Beat the Winter Blues – 5 Tips for Staying Well This Winter

Winter bluesAs the nights begin to draw in, those who experience the winter blues may feel anxious or panicky about the coming months. Feeling down or depressed in the winter is normal and there are plenty of ways to give yourself some extra support.

What are the Winter Blues?

General feelings of tiredness or lethargy may become apparent as the evenings become darker and the days shorter. Sunlight is very important in helping to regulate our sleep, appetite, temperature and mood. When there is less of it, our bodies start to slow down.

Some people are affected by this process more than others and are sometimes diagnosed with Seasonal Affective Disorder. However, you do not have to be suffering from SAD to experience the winter blues. Some other reasons for feeling depressed during the winter include:

Stress over the holiday season – Christmas can be an enormously stressful time. Some people may feel overwhelmed with how much organisation is required whereas others may feel worried about being alone or with family members they don’t get along with. The worry over this can lead to feelings of sadness or anxiety.

Claustrophobic feelings – Darker evenings can make us feel confined to our houses with less opportunities to get out and about. It can also be difficult for those who have financial concerns and find it much easier to spend time outside during the summer without having to spend money at other locations.

Traumatic past experiences – If an individual has experienced a traumatic event during the winter months, they may feel reminded of it at this time every year. Because the Christmas season can be very pervasive (for example, in advertising), it might feel difficult for the individual to escape the memory.

Feeling dissatisfied with life – As the year draws to a close and the milestone of a new year approaches, it may be difficult for some people to consider their lives and what they have achieved to date. If there are any issues which are unresolved or upsetting, it may feel harder to deal with them at this time of year.

It Gets BetterWays to combat the winter blues

If you have been worried about your mood as the winter approaches, there are several ways to help yourself get through the coming months.

Try to keep to your routine

With shorter days and darker evenings, it can be tempting to retreat indoors more often and only go out when you absolutely need to. Yet this kind of winter hibernation can be detrimental to your emotions. Try to get out to see friends and keep up with your appointments. There are plenty of activities you can do which don’t involve being outside, such as meeting a friend for coffee or joining an evening class.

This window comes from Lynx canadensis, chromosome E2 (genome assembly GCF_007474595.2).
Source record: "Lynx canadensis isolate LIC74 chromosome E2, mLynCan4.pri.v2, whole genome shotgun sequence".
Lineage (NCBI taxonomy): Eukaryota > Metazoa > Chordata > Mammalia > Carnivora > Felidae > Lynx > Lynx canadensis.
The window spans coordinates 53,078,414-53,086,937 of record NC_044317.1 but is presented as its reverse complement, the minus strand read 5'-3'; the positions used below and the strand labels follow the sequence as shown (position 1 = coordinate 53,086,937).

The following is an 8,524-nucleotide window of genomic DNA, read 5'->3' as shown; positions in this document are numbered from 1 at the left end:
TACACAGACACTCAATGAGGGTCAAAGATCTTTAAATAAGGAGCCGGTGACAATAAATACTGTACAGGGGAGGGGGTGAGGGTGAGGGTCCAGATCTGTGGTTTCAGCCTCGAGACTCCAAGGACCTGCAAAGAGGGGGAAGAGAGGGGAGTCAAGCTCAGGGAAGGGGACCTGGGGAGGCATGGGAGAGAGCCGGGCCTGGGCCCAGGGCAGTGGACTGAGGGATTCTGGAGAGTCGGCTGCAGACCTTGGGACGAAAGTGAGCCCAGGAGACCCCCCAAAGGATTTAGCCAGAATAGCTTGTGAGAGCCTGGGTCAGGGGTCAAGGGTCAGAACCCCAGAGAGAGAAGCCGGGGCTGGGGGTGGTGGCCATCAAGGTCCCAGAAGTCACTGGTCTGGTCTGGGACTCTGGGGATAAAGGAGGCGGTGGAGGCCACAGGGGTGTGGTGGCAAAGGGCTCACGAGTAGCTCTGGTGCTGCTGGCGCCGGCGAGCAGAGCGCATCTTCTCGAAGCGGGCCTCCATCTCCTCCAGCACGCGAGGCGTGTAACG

Get out and about during the day

Being out in the daylight is especially important for the winter blues (particularly if you suffer from Seasonal Affective Disorder). Try to take a walk outside every day, preferably around midday when the sun is at its highest, and make the most of the light.

A swimming WomanExercise

It might not be the best weather for outdoor activities such as sports or jogging but you can still keep up with an exercise routine. Going to the gym or for a swim at a local pool can do wonders for your mood when the nights begin to draw in.

Avoid stressful activities

For people with SAD, it is not a good idea to plan stressful activities during winter months (such as moving home, changing jobs or doing extensive decorating). Try to plan these activities for the summer months so you can have more time to relax and recover in the winter.

Extend your support network

If you’re struggling to cope, consider joining a support group or counselling to give yourself extra help in the winter months. Your GP may be able to advise you of local services or you can self-refer to a private counsellor or therapist. Cognitive Behavioural Therapy can offer you support in identifying patterns in your thoughts, feelings and behaviour and help you develop skills to manage them.

What are your tips for getting through the winter?

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